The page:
Rabat – With the recent signing of two new partnership agreements, Morocco aims to achieve universal health coverage by 2022 and promote good standards and practices in terms of occupational health and safety.
The Ministry of Health, the Interprofessional Development and Security Group (GIPSI), and the National Health Federation (FNS) signed the first of the two agreements. It aims to ensure workplace health protection in Morocco, particularly in factories.
Khalid Missaoui, the vice-president of GIPSI, said the agreement provides the conditions for optimal work and health prevention in factories.
FNS President Moulay Said Afif said the COVID-19 pandemic highlighted the essential role of factories in Morocco’s resumption of economic activity. The agreement focuses on occupational health in the context of COVID-19 and the pandemic’s impact on Morocco’s economy.
The road to universal health coverage in Morocco
The FNS signed the second agreement with the National Health Insurance Agency (ANAM) under the aegis of the Ministry of Health. The agreement aims to strengthen interprofessional dialogue and public-private partnerships to achieve universal health coverage by 2022.
The Director-General of ANAM, Khalid Lahlou, said the convention falls under the instructions King Mohammed VI gave in his speech on Friday to open the Parliament. The monarch called for the generalization of compulsory medical coverage for all Moroccans by 2022.
Lahlou said the agreement should strengthen dialogue between the public and private health sectors to achieve the King’s vision for universal health coverage in Morocco. He added that the agreement intends to strengthen the optimal achievement of the objectives of the ANAM’s 2020-2024 strategy.
The second agreement also seeks to contribute to the implementation of prevention programs and the organization of the healthcare supply. It does so in accordance with general government policy and the strategic projects of the ANAM and in favor of optimal basic compulsory health insurance schemes.
The agreement aims to reduce costs and encourage the use of generic drugs in order to rationalize expenses, according to the FNS president.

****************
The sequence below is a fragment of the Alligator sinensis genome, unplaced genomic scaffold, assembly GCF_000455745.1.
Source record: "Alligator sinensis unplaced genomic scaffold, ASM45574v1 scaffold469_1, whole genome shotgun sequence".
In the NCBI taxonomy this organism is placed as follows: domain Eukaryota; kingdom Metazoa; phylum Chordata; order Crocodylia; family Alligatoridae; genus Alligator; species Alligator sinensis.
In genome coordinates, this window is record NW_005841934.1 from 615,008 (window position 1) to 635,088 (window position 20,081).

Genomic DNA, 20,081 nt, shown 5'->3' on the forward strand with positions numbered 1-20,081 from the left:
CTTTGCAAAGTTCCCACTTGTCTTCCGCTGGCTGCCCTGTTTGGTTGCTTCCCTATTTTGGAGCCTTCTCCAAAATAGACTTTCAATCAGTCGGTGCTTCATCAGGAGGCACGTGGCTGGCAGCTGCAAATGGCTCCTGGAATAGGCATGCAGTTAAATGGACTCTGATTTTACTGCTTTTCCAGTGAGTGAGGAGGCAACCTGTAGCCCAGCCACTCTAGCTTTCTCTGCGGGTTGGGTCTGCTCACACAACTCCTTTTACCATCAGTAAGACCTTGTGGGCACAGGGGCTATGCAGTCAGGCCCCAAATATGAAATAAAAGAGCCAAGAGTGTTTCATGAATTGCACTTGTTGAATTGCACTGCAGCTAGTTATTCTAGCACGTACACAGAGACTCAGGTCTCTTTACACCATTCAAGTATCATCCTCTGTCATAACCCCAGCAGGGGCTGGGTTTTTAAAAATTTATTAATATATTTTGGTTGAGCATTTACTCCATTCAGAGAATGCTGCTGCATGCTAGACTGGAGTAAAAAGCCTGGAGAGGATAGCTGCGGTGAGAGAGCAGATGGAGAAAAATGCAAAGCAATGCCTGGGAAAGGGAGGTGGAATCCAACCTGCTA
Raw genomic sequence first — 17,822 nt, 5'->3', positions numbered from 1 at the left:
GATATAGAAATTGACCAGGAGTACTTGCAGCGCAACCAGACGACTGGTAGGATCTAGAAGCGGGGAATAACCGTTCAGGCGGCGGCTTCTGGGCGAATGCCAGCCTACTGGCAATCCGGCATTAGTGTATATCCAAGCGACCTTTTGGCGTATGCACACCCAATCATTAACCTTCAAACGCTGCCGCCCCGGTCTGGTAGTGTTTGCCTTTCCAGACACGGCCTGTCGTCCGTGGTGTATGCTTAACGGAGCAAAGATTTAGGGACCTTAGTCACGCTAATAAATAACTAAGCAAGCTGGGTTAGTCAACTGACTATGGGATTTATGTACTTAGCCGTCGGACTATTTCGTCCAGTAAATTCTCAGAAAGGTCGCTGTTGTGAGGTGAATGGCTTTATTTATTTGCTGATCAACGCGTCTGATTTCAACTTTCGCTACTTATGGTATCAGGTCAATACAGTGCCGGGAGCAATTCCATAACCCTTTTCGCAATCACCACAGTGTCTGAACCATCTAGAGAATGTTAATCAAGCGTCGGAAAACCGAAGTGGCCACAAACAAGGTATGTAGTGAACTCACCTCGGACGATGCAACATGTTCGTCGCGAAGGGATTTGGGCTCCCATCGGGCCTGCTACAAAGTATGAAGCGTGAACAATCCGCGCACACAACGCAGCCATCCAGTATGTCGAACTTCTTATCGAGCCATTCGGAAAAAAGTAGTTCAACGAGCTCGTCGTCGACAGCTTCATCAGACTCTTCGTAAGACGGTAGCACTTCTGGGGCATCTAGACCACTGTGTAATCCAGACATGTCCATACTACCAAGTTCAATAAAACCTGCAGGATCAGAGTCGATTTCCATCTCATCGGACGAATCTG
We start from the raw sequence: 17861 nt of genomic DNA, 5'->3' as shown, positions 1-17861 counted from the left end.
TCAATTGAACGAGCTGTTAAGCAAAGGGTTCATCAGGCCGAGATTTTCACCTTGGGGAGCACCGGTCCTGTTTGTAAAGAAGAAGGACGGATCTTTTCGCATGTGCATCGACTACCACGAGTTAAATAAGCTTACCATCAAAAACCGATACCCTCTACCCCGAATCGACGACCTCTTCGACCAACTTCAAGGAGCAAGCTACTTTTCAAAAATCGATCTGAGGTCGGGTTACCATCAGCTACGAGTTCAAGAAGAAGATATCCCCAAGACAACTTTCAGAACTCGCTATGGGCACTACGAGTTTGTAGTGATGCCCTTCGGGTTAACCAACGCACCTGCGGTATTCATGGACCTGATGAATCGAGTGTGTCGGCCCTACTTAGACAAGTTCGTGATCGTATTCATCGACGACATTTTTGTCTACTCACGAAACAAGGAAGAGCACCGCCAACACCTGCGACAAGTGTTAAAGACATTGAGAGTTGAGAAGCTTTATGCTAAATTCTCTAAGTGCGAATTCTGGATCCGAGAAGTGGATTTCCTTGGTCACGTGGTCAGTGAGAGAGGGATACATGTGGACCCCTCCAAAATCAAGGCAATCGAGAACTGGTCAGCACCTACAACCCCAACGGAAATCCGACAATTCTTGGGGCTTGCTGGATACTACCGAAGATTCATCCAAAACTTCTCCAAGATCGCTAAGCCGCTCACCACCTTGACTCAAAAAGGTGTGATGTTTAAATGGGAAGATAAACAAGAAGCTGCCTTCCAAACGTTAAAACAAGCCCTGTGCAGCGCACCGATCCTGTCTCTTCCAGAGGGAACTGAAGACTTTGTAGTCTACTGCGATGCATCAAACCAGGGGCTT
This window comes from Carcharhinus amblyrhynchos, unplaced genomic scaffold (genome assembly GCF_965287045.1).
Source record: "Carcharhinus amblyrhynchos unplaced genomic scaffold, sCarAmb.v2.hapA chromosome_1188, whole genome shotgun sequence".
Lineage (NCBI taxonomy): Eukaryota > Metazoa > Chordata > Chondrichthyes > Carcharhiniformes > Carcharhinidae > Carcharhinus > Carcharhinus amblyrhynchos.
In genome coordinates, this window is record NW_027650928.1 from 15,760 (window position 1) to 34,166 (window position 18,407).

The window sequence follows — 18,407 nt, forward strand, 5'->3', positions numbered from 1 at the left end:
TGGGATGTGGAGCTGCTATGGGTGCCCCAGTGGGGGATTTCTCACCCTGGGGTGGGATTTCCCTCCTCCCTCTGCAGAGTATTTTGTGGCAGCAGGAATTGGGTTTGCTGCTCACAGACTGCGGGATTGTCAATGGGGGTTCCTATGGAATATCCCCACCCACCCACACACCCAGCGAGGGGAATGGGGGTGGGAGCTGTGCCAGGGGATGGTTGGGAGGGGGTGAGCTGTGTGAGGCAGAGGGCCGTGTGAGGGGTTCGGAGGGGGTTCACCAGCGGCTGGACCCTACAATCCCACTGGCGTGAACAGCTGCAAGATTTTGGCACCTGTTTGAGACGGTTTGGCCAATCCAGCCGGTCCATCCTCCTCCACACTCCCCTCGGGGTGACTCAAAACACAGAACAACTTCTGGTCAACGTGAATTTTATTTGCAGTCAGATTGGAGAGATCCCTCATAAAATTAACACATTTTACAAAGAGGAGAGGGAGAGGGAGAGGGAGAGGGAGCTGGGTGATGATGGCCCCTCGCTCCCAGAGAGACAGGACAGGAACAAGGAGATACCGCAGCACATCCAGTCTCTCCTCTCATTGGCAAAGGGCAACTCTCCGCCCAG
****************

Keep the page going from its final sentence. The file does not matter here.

Minister of Health Khaled Ait Taleb said that by bringing together private and public health systems, the agreements “consolidate the values of solidarity and trust that have emerged in these times of pandemic,” Morocco’s state media reported.
The parties involved should join forces to serve Moroccan citizens, he added. He explained that this can only be achieved if the two parties come together to overcome the “crisis of belonging and fragmented action” while adhering to the Ministry of Health’s projects.
All stakeholders stressed that the two partnership agreements, as the first of their kind, will contribute to the implementation of King Mohammed VI’s roadmap for Morocco’s future.
King Mohammed VI’s social welfare plan
King Mohammed VI first called for improvements to Morocco’s social protection system in his 2018 State of the Nation address, saying it suffers “scattered services and inadequate coverage and is only moderately effective.”
In his 21st Throne Day speech on July 29, the monarch made a formal demand for change to the system.
“The time has come to launch a decisive process for the expansion of social welfare coverage to all Moroccans within the next five years,” he stated.
“Universal access to social protection coverage should serve as a lever for the integration of the informal sector into the nation’s economic fabric.”
On October 9, the King delivered a speech on the occasion of the first session of the fifth legislative year of the 10th legislature before members of the two houses of Parliament. He again called on Morocco’s decision-makers to prioritize the expansion of social welfare.
“I have always sought to make sure economic progress goes hand in hand with social development and with improved living conditions for the citizens,” he said. “For this reason, I have called for social welfare coverage for all Moroccans.”
The first of four key elements in the “far-reaching, unprecedented national project” is achieving “universal compulsory health coverage for an additional 22 million Moroccans by the end of 2022, at the latest.”
Coverage should include the cost of medication, drugs, hospitalization, and treatment.
The new agreements are the first tangible steps Morocco’s government has taken to fulfill the monarch’s vision.